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When I first started this business, my model was designed around going to doctors’ offices to provide them samples of our meals and load them up with information about how are meals are diabetic-friendly, heart-healthy, and the like.  It seemed a natural fit since many patients who discover they’re pre-diabetic or exhibiting a trend toward hypertension and are told by the doctor to change eating habits don’t know exactly what to do in order to meet their new requirements.  With the doctor handing them one of our business cards, the patient places one phone call to us and voilá: problem solved.  Even if just at the onset of this dietary change, as they accustom themselves to low sodium and whole grain carbohydrates, Eat Well Foods was an obvious remedy.

So I contacted scores of doctors’ offices and prepared dozens upon dozens of in-services for doctors and their staff, giving away hundreds – if not thousands – of lunches for the opportunity to get the word out that we exist.  The response from the staff and medical personnel was nothing short of electrifying.   Great concept, wonderful execution, yep… absolutely, we’re going to tell ALL our patients about you!  Well, one year later, and after exactly ZERO referrals from doctors for all my efforts, I stopped, stumped.  Now stumped is not a word that sits well with me, particularly where it concerns my livelihood.  So, I invited one of the cardiologists over to my house for dinner, and queried why she wasn’t referring my service, why not one of her twelve associates with whom she shared her practice was referring me either.  She answered with great calm, “Because people don’t come to me for dietary solutions, they come to me for medical solutions.  Were I to recommend your food, I would be assuming a shared liability were something to happen to one of my patients owing to your meals, and my malpractice insurance is already astronomically high, thank you very much.”

 Not so easily dismissed, I pressed on.  “But then why do you tell them that they need to change their diet in the first place?”

“Because they do.” “Yes, but then you’re not willing to tell them what to do, to offer them a simple solution.” “That’s right; I’m not.  If they want dietary advice, they should consult a dietitian or nutritionist.  I do tell them that much.”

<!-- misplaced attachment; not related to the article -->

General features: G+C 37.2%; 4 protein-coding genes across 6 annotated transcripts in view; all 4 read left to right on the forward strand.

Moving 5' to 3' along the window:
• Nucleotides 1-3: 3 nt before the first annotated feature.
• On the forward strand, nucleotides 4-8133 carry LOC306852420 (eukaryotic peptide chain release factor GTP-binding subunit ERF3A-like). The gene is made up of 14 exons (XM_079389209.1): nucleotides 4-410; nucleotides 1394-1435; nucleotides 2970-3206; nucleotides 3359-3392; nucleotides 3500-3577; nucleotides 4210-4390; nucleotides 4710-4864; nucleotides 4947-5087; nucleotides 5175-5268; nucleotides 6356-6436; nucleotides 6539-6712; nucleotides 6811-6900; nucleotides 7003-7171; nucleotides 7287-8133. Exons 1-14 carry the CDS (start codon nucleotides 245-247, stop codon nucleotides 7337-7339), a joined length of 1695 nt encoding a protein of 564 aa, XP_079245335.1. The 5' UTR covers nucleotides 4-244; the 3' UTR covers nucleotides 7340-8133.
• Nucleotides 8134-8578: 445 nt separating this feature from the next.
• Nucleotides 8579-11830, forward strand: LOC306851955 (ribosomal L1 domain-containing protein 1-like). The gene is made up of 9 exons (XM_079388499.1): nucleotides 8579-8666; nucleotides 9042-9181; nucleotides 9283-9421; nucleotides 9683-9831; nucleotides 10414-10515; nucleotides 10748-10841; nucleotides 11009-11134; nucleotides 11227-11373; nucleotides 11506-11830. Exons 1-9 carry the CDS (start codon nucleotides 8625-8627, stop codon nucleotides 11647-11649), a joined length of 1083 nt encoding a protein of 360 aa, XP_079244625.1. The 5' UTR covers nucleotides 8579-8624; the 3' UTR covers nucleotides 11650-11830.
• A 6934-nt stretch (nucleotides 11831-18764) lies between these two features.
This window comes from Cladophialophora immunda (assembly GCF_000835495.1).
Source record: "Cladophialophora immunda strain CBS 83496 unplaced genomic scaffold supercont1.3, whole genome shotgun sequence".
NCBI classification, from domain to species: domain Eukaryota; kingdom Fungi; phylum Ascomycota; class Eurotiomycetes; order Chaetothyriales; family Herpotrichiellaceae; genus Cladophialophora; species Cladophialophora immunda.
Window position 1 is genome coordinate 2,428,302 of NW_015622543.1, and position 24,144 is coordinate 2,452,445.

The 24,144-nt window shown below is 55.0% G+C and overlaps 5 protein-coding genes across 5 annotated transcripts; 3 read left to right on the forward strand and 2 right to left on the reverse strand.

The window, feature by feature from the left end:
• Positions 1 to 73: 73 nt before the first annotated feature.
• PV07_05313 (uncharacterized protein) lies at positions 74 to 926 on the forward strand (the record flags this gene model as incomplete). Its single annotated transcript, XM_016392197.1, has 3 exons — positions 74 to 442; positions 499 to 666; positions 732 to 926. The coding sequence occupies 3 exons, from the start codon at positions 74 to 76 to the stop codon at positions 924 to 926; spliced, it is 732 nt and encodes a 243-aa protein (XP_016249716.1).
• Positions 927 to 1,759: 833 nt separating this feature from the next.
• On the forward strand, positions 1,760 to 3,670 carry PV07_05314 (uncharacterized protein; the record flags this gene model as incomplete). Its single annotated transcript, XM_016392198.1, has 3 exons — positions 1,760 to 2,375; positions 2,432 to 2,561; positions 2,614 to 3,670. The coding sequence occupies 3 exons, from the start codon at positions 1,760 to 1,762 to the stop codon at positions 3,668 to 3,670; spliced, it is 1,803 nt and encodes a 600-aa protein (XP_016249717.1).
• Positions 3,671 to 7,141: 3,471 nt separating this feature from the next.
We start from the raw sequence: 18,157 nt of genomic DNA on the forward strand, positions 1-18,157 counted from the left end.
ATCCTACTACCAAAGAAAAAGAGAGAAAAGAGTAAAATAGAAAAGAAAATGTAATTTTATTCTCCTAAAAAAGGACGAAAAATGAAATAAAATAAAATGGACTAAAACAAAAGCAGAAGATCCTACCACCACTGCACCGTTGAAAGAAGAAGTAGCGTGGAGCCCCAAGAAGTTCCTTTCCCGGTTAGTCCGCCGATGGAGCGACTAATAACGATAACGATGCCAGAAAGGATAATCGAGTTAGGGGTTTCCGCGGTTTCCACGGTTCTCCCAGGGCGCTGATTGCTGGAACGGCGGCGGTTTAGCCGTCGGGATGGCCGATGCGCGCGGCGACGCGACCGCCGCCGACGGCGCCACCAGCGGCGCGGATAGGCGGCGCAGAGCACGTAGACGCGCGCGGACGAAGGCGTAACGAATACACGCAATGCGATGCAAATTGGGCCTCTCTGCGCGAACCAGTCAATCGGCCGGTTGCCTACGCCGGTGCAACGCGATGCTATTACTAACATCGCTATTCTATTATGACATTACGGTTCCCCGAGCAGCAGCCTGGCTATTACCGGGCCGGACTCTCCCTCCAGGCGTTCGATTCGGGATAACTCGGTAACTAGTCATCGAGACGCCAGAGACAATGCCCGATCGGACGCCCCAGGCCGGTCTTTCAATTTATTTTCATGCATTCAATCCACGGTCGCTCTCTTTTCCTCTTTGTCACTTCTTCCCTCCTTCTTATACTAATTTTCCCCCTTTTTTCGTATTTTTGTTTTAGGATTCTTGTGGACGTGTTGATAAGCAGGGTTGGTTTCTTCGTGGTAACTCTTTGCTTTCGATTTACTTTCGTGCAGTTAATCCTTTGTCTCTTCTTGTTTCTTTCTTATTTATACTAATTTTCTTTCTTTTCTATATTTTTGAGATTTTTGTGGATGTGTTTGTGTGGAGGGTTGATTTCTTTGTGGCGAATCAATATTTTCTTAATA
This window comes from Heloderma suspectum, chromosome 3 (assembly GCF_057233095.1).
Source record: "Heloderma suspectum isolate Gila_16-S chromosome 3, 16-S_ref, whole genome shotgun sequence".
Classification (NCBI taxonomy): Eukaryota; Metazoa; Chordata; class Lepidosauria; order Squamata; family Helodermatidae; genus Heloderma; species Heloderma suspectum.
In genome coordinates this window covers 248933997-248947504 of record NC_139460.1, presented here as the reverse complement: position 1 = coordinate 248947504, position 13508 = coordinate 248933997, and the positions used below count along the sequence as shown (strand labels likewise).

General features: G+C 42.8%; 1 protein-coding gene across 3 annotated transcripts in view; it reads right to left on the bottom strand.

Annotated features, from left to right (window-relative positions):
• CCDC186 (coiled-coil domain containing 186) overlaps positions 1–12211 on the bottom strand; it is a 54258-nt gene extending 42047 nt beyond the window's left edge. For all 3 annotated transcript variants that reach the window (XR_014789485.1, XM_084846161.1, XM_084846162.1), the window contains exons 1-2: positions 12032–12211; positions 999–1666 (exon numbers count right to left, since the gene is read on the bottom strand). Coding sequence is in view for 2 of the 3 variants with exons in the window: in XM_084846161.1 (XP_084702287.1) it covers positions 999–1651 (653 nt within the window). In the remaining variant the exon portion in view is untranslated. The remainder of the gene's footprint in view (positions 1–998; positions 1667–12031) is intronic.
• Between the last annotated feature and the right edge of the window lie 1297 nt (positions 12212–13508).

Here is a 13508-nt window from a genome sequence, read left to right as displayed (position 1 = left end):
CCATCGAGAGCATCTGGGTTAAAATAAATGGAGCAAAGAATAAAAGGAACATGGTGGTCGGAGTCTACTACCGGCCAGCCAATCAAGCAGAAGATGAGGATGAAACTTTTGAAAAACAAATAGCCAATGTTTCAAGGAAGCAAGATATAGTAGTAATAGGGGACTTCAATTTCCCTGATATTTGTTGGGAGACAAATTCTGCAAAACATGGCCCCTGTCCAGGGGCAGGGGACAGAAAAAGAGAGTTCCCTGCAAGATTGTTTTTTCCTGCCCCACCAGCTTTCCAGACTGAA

“So I should be talking to dietitians and not to cardiologists, huh?”

“You catch on quick…”

I was floored by her answer; it was unbelievable!  No… really, her answer was unbelievable because in truth, her answer was a lie.  Oh sure, she would be assuming a liability by recommending Eat Well Foods, but no more so than when she and her associates allowed Eat Well to serve every single person in their shared office lunch on three different occasions.  Imagine the ramifications of some pathogen finding its way into the food and sickening or even killing a percentage of the personnel working in her office.  (It sends shudders of fear up my spine to even contemplate such an event.)  Is her concern for herself and her staff less important than her concern for her patients?    I think not.

While it is true that people do indeed go to doctors for medical solutions to their problems, it’s also true that doctors thrive on giving people medications that treat or abate the manifestations of the illness, but nothing that cures it.  A Type 2 pre-diabetic patient is diabetes syringetypically an overweight middle-aged person who can eradicate the onset of diabetes with nothing but a change in diet: portion control, fiber-rich carbohydrates, larger vegetable servings, elimination of fried foods, low sodium.  Those five elements will result in weight loss which will dramatically reduce cellular insulin resistance, which will allow the glucose to be absorbed by the cells, which is perfectly normal metabolic function, no diabetes to be seen for miles on any horizon.  Throw in a daily dose of light to moderate exercise, and diabetes will remain something to be spoken about but never experienced.

Of course, this is not to say that diabetics who are currently being treated for their disease should just adapt this healthy lifestyle and throw away all their medicines in one fell swoop.  Au contraire, the incorporation of this lifestyle should be done with careful monitoring and adjustments to insulin intake as daily glucose levels indicate.  Lessening of insulin intake for Type-2 diabetes is generally associated with weight loss and healthy, sustainable weight loss occurs at a rate of 1 – 2 pounds per week, so the reduction of insulin dosages will be very gradual.